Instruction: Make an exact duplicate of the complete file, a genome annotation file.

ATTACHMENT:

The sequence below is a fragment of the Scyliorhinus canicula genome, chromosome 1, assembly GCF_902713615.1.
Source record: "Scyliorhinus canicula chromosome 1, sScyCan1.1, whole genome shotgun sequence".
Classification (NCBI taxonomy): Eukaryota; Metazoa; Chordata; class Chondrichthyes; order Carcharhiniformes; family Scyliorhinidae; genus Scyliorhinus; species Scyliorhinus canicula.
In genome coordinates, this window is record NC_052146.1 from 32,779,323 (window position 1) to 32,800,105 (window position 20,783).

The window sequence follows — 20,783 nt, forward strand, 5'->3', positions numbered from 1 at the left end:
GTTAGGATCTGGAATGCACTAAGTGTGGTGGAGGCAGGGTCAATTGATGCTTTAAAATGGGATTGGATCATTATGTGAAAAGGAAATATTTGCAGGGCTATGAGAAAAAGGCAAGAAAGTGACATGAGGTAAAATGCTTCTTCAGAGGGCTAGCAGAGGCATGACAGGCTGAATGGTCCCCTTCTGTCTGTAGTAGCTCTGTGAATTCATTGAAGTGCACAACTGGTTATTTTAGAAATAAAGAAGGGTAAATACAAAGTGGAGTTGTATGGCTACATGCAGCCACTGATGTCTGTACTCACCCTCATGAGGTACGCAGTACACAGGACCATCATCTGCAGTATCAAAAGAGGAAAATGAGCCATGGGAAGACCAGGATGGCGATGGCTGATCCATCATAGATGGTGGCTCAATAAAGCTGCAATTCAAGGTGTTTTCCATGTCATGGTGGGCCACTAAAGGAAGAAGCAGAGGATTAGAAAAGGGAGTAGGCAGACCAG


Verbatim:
The sequence below is a fragment of the Scyliorhinus canicula genome, chromosome 1, assembly GCF_902713615.1.
Source record: "Scyliorhinus canicula chromosome 1, sScyCan1.1, whole genome shotgun sequence".
Classification (NCBI taxonomy): Eukaryota; Metazoa; Chordata; class Chondrichthyes; order Carcharhiniformes; family Scyliorhinidae; genus Scyliorhinus; species Scyliorhinus canicula.
In genome coordinates, this window is record NC_052146.1 from 32,779,323 (window position 1) to 32,800,105 (window position 20,783).

The window sequence follows — 20,783 nt, forward strand, 5'->3', positions numbered from 1 at the left end:
GTTAGGATCTGGAATGCACTAAGTGTGGTGGAGGCAGGGTCAATTGATGCTTTAAAATGGGATTGGATCATTATGTGAAAAGGAAATATTTGCAGGGCTATGAGAAAAAGGCAAGAAAGTGACATGAGGTAAAATGCTTCTTCAGAGGGCTAGCAGAGGCATGACAGGCTGAATGGTCCCCTTCTGTCTGTAGTAGCTCTGTGAATTCATTGAAGTGCACAACTGGTTATTTTAGAAATAAAGAAGGGTAAATACAAAGTGGAGTTGTATGGCTACATGCAGCCACTGATGTCTGTACTCACCCTCATGAGGTACGCAGTACACAGGACCATCATCTGCAGTATCAAAAGAGGAAAATGAGCCATGGGAAGACCAGGATGGCGATGGCTGATCCATCATAGATGGTGGCTCAATAAAGCTGCAATTCAAGGTGTTTTCCATGTCATGGTGGGCCACTAAAGGAAGAAGCAGAGGATTAGAAAAGGGAGTAGGCAGACCAG